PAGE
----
Build Feature Branching advocates that the developer of a feature branch should have their changes reviewed and merged into Trunk by another developer, and this process is well-managed by tools such as GitHub Pull Requests. However, each code review represents a handover period full of opportunities for delay – the developer might wait for reviewer availability, the reviewer might wait for developer context, the developer might wait for reviewer feedback, and/or the reviewer might wait for developer rework. As Allan Kelly has remarked “code reviews lose their efficacy when they are not conducted promptly“, and when a code review is slow the feature branch grows stale and Trunk merge complexity increases. A better technique to adopt would be Pair Programming, which is a form of continuous code review with minimal rework.
Asking developers working on orthogonal tasks to share responsibility for integrating a feature into Trunk dilutes responsibility. When one developer has authority for a feature branch and another is responsible for its Trunk merge both individuals will naturally feel less responsible for the overall outcome, and less motivated to obtain rapid feedback on the feature. It is for this reason Build Feature Branching often leads to what Jim Shore refers to as Asynchronous Integration, where the developer of a feature branch starts work on the next feature immediately after asking for a review, as opposed to waiting for a successful review and Trunk build. In the short-term Asynchronous Integration leads to more costly build failures, as the original developer must interrupt their new feature and context switch back to the old feature to resolve a Trunk build failure. In the long-term it results in a slower Trunk build, as a slow build is more tolerable when it is monitored asynchronously. Developers will resist running a full build locally, developers will then checkin less often, and builds will gradually slowdown until the entire team grinds to a halt. A better solution is for developers to adopt Synchronous Integration in spite of Build Feature Branching, and by waiting on Trunk builds they will be compelled to optimise it using techniques such as acceptance test parallelisation.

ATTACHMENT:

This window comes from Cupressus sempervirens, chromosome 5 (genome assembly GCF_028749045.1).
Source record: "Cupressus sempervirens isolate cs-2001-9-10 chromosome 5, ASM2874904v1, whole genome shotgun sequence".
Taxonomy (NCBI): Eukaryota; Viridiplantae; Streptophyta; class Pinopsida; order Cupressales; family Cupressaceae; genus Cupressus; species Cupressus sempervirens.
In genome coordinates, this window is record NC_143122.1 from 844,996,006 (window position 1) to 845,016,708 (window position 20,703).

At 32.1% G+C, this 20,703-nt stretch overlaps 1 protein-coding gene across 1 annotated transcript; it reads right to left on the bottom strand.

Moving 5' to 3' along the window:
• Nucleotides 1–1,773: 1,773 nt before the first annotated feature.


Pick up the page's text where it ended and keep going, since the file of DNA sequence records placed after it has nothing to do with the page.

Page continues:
Build Feature Branching works well for open-source projects where a small team of experienced developers must integrate changes from a disparate group of contributors, and the need to mitigate different timezones and different levels of expertise outweighs the need for Continuous Integration. However, for commercial software development Build Feature Branching fits the Wikipedia definition of an antipattern – “a common response to a recurring problem that is usually ineffective and risks being highly counterproductive“. A small, experienced team practising Build Feature Branching could theoretically accomplish Continuous Integration given a well-structured architecture and a predictable flow of features, but it would be unusual. For the vast majority of co-located teams working on commercial software Build Feature Branching is a costly practice that discourages collaboration, inhibits refactoring, and by implicitly sacrificing Continuous Integration acts as a significant impediment to Continuous Delivery. As Paul Hammant has said, “you should not make branches for features regardless of how long they are going to take“.
There’s nothing wrong with feature branches as such. The real antipattern here is the practice of having centralised continuous integration and effectively having no continuous integration whatsoever as soon as you branch. These are three huge problems, not just one. Having a central branch means having an organizational bottleneck (problem #1) and it means that the only way to get stuff done is to actually branch. Branching for extended periods without continuous integration means software is more buggy when it finally gets merged (problem #2). This in turn means bigger, more buggy, and relatively big deltas get integrated. Testing effort scales exponentially to the amount of change, so centralised testing on large deltas is the most expensive way to do it. (problem #3). So, by not doing distributed version management and distributed continuous integration you are creating more buggy software and are bloating your testing cost. This in a nutshell is why big companies suck at creating software. The bigger they become, the larger their problems.
If you don’t believe me go stare at the commit statistics for the linux kernel on Github for a while. Fastest evolving software project on the planet that runs circles around anything corporate. Millions of lines of code, hundreds of thousands affected with each point release. Regular as clockwork releases where everything that lands is a feature branch.